Since 2006, the agreement on free movement in Europe has been suspended 116 times. Italy reintroduced border controls for the G8 in Genoa, in 2001, for the G8 in L’Aquila, in 2009, and for the G7 in Taormina, in 2017
Due to the emergency of the coronavirus, there is renewed talk of the suspension of freedom of movement guaranteed by the Schengen Treaty. The treaty, which takes its name from the city in Luxembourg where it was initially signed, provides for the free movement of people within the countries that have signed it. But all countries may, for exceptional reasons, temporarily reintroduce border controls.
Due to the emergency of the coronavirus, there is renewed talk of suspending the Schengen Treaty. In fact, the reintroduction of border controls in signatory countries is provided for by the rules of the code in exceptional cases (in Article 23), but it can only be temporary, proportionate, and justified. For example, it is used in the event of a threat to public order or national security. The EU Commission can express an opinion, but cannot impose a veto.
Why Free Movement Is Suspended
Since 2006, the Schengen Treaty on free movement has been suspended 116 times, according to Commission figures. The first country on the EU executive’s list was France: eight hours, on October 21, 2006, for demonstrations by young Basque radicals in Saint-Pee-Sur-Nivelle and Bayonne.
Prior to the migrant emergency, the Treaty was mostly suspended during major sporting events and international summits, which bring together world leaders in the same place and become high-risk locations for terrorism. Italy reintroduced border controls for the G8 in Genoa, in 2001, for the G8 in L’Aquila, in 2009, and for the G7 in Taormina, in 2017. Belgium suspended free movement for the 2000 European Championships and Portugal for those of 2004; Austria in 2008 and France in 2016. Norway suspended the treaty for the Nobel Prize ceremony in 2009 and 2012; Estonia for the U.S. president’s visit in 2014; and Spain for the wedding of the then crown prince, now King Felipe.
In recent years, most of the suspensions have been related to terrorism and the migrant emergency: Schengen was suspended in Norway and Sweden in July 2011, after the massacre on the island of Utoya; after the attacks in Paris in November 2015, France ordered border controls until October 2018. Between 2015 and 2016, they did the same, but to limit the flow of migrants: Hungary, Slovenia, Germany, Austria, Norway, Sweden, Denmark, Then, putting at risk the free movement in Europe had been the agreement in the German government on rejections. Austria, in the event of a border closure by Berlin, said it was ready to armor the Brenner Pass.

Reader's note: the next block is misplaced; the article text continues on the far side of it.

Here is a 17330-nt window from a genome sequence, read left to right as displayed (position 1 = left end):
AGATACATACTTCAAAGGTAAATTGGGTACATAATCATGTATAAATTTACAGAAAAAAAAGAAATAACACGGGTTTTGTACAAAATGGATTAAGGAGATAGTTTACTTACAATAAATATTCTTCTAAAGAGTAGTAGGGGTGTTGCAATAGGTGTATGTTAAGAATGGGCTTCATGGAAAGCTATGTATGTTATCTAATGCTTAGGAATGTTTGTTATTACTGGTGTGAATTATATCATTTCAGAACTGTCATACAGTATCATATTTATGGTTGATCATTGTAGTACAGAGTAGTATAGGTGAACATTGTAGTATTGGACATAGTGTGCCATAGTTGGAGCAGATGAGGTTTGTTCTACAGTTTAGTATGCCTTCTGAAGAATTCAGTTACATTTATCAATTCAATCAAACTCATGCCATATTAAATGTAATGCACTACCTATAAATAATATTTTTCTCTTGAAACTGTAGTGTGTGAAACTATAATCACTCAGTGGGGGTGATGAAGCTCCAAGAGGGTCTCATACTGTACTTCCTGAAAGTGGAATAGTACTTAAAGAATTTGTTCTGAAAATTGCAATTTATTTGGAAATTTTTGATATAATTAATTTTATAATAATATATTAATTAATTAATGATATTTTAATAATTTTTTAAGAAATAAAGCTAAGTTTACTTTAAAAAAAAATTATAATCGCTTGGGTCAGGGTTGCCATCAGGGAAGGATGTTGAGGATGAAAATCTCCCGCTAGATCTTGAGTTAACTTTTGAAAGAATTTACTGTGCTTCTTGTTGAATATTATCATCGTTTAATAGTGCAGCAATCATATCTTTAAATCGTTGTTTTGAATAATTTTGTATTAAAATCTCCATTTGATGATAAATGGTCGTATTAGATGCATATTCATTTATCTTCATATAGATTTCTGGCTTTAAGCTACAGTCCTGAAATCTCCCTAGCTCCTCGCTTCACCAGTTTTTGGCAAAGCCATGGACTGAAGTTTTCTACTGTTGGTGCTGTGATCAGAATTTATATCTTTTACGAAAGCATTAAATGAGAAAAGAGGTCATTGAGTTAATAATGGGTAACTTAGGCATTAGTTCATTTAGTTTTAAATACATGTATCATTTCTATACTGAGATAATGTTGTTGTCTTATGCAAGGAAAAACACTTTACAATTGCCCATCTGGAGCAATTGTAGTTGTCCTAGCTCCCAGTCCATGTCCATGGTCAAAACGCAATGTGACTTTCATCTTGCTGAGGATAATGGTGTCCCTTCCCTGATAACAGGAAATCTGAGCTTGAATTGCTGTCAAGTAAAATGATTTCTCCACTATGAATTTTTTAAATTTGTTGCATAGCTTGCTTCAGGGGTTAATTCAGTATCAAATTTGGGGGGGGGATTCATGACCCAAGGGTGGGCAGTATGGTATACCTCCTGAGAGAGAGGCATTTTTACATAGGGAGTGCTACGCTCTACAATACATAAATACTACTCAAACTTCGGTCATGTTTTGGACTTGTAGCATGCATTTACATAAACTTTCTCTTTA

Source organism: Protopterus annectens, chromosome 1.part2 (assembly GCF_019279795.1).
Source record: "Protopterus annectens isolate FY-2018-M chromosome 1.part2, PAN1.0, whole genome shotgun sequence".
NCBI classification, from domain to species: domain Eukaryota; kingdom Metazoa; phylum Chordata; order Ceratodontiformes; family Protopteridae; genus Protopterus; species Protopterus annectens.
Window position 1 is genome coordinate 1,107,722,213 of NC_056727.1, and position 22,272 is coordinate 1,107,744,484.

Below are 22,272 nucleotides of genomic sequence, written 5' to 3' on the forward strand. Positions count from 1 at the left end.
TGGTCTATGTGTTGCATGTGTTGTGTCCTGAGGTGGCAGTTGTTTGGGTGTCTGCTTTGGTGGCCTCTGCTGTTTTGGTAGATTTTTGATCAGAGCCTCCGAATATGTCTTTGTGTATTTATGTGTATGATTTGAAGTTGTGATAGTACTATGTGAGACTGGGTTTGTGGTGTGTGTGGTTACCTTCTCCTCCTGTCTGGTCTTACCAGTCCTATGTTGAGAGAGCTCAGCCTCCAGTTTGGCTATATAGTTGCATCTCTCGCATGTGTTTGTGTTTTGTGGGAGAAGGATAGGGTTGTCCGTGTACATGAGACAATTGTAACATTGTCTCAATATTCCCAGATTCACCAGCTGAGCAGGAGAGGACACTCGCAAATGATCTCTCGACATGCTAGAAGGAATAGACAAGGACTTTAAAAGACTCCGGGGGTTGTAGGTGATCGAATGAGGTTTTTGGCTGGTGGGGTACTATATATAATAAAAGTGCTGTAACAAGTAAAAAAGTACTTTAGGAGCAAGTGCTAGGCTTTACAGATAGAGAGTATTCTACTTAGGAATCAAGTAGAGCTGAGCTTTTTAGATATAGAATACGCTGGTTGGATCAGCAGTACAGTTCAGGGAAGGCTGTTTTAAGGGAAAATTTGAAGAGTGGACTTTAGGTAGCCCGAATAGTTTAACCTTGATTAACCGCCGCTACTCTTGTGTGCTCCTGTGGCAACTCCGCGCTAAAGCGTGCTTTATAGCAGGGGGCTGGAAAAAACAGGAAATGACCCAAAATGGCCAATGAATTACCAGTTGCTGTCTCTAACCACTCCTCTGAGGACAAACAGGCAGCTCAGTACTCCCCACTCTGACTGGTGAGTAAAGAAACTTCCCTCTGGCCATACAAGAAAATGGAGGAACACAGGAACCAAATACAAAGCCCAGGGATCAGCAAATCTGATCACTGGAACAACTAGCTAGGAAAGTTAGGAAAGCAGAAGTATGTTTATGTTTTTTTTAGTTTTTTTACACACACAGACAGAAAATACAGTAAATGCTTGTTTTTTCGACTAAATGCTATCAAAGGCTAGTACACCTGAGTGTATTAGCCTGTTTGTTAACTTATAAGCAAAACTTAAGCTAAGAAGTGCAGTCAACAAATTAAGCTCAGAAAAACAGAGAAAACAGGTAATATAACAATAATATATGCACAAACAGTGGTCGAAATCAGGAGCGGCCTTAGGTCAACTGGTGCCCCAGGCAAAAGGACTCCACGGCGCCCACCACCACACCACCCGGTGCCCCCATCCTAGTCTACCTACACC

The agreement, which came into force in 1995, establishes within the common area the abolition of internal borders in favor of the free movement of persons. The agreement also provides for the application of common rules and procedures regarding visas, short stays, asylum requests, and border controls; the strengthening of cooperation and coordination between police services and judicial authorities; the creation and development of the Schengen Information System (SIS), a sophisticated database that allows the competent authorities to exchange data regarding the identity of persons and goods. Thanks to the Treaty of Amsterdam in 1997, Schengen cooperation was incorporated into the legislative framework of the European Union (EU).
The convention was initially signed by Belgium, France, Germany, Luxembourg, and the Netherlands, but 22 EU countries have gradually joined: in addition to the initial signatories, Spain, Portugal, Italy, Austria, Greece, Denmark, Finland, Sweden, Slovenia, Estonia, Latvia, Lithuania, Poland, Czech Republic, Slovakia, Hungary, and Malta.
Four countries that are not in the EU (Iceland, Liechtenstein, Norway, and Switzerland) have joined, adhering to the free movement of persons. Bulgaria, Cyprus, Croatia, and Romania are not yet full members. The United Kingdom and Ireland have asked to participate only in certain aspects: in particular, police judicial cooperation in criminal matters, the fight against drug trafficking, and the SIS.